Skip to main content
sales@mediastorehouse.co.uk
Framed Pictures, Canvas Prints
Posters & Jigsaws since 2004
Home > All Images > 2004 > August > 3 Aug 2004

Images Dated 3rd August 2004

Choose from 63 pictures in our Images Dated 3rd August 2004 collection for your Wall Art or Photo Gift. All professionally made for Quick Shipping.


Indonesian boys do somersaults from a wooden boat in Jakartas shore Featured 3 Aug 2004 Print

Indonesian boys do somersaults from a wooden boat in Jakartas shore

Indonesian boys do somersaults from a wooden boat in Jakarta's shore, August 3, 2004. The number of foreign tourist visiting Indonesia in the first half of this year significantly increased to 2.13 million, or 34.6 percent higher than the same period last year, said the Central Bureau of Statistic (BPS) on Monday. "The worry of possible emerging of violence during the parliamentary election did not hamper the foreign tourist coming to this country." head of the BPS Choirul Maksum said. REUTERS/Beawiharta BEA/LA - RP5DRHZPPFAA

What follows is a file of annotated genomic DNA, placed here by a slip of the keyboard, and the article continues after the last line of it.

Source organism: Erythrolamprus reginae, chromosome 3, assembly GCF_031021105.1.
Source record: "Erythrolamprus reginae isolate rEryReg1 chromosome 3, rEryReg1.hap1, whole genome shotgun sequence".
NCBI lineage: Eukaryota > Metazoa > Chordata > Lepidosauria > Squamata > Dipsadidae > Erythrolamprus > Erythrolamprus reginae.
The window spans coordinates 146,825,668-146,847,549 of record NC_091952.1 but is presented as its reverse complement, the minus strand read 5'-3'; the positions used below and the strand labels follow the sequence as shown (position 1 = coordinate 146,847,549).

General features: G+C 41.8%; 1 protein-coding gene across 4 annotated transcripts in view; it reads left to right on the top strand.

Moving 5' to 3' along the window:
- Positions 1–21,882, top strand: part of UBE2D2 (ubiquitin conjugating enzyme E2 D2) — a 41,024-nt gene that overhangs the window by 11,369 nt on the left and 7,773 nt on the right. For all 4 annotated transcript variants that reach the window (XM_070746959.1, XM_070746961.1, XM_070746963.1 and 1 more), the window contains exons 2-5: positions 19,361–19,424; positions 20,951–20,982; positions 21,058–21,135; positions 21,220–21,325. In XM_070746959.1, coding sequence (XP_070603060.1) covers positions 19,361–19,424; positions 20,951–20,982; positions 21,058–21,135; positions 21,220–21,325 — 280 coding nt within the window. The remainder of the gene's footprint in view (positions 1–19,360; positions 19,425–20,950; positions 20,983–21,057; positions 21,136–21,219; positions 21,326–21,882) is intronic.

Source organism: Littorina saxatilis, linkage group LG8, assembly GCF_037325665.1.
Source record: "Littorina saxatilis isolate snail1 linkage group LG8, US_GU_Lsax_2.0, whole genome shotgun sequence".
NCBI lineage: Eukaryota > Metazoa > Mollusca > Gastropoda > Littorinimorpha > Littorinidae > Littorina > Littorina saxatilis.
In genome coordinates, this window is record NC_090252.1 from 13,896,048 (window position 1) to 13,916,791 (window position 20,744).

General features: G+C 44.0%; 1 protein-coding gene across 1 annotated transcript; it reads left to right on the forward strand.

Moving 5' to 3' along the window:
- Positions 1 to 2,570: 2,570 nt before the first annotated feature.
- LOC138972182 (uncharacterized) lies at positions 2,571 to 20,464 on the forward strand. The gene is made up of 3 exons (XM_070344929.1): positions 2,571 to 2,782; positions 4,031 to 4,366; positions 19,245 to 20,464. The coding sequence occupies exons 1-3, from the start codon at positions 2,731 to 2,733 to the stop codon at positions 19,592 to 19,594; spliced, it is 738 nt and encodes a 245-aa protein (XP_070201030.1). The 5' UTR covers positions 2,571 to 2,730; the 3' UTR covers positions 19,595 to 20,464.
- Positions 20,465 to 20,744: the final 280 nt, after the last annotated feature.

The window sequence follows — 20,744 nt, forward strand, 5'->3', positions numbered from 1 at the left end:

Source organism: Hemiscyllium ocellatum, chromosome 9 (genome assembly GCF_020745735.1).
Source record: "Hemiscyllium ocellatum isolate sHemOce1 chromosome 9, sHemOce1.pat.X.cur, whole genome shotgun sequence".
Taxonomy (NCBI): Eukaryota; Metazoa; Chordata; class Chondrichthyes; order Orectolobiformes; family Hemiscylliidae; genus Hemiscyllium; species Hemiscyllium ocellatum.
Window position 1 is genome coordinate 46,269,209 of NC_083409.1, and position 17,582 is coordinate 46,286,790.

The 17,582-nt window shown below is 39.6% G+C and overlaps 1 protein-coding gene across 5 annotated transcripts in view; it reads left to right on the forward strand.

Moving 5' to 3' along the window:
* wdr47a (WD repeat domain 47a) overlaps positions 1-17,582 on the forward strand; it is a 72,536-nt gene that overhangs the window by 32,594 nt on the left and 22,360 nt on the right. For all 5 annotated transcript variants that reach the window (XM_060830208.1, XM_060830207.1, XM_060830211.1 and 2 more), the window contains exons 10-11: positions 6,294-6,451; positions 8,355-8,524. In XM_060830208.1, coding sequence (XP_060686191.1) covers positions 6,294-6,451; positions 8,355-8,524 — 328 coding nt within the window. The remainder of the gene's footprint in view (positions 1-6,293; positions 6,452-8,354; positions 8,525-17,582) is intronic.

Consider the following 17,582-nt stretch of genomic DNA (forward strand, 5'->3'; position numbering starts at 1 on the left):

Giant Sequoia General Sherman Featured 3 Aug 2004 Print

Giant Sequoia General Sherman

Giant Sequoia. Wide-angle view along the trunk of General Sherman, officially the largest Giant Sequoia tree. The Giant Sequoia (Sequoiadendron giganteum) is the largest living thing in the World. General Sherman is 82.9 metres tall, has a spread of 27.5 metres and a girth of 25.6 metres. Giant Sequoias grow at altitudes of 1400- 2400 metres, and are native to the Sierra Nevada mountains of California. Thought to live for up to 4000 years, the larger specimens weigh over 1000 tonnes. Specimens of S.giganteum have been introduced to the UK, where they are known as Wellingtonia'. Photographed in the Sequoia National Park, California

© DAVID NUNUK/SCIENCE PHOTO LIBRARY

Bristlecone pine tree at sunrise Featured 3 Aug 2004 Print

Bristlecone pine tree at sunrise

Bristlecone pine. View of a bristlecone pine tree Pinus aristata and the moon at sunrise. This remarkable species lives at an altitude of 2100 to 3600 metres, and is one of the longest-living organisms on Earth. Some specimens have been estimated as being nearly 5000 years old. Studies of wood from bristlecone pines has provided much data on ancient climates. Whilst studying the bristlecone, researchers discovered that climates more than 3600 years ago had a different carbon dioxide content, leading to a revision of the ages derived from carbon-14 dating

© KEITH KENT/SCIENCE PHOTO LIBRARY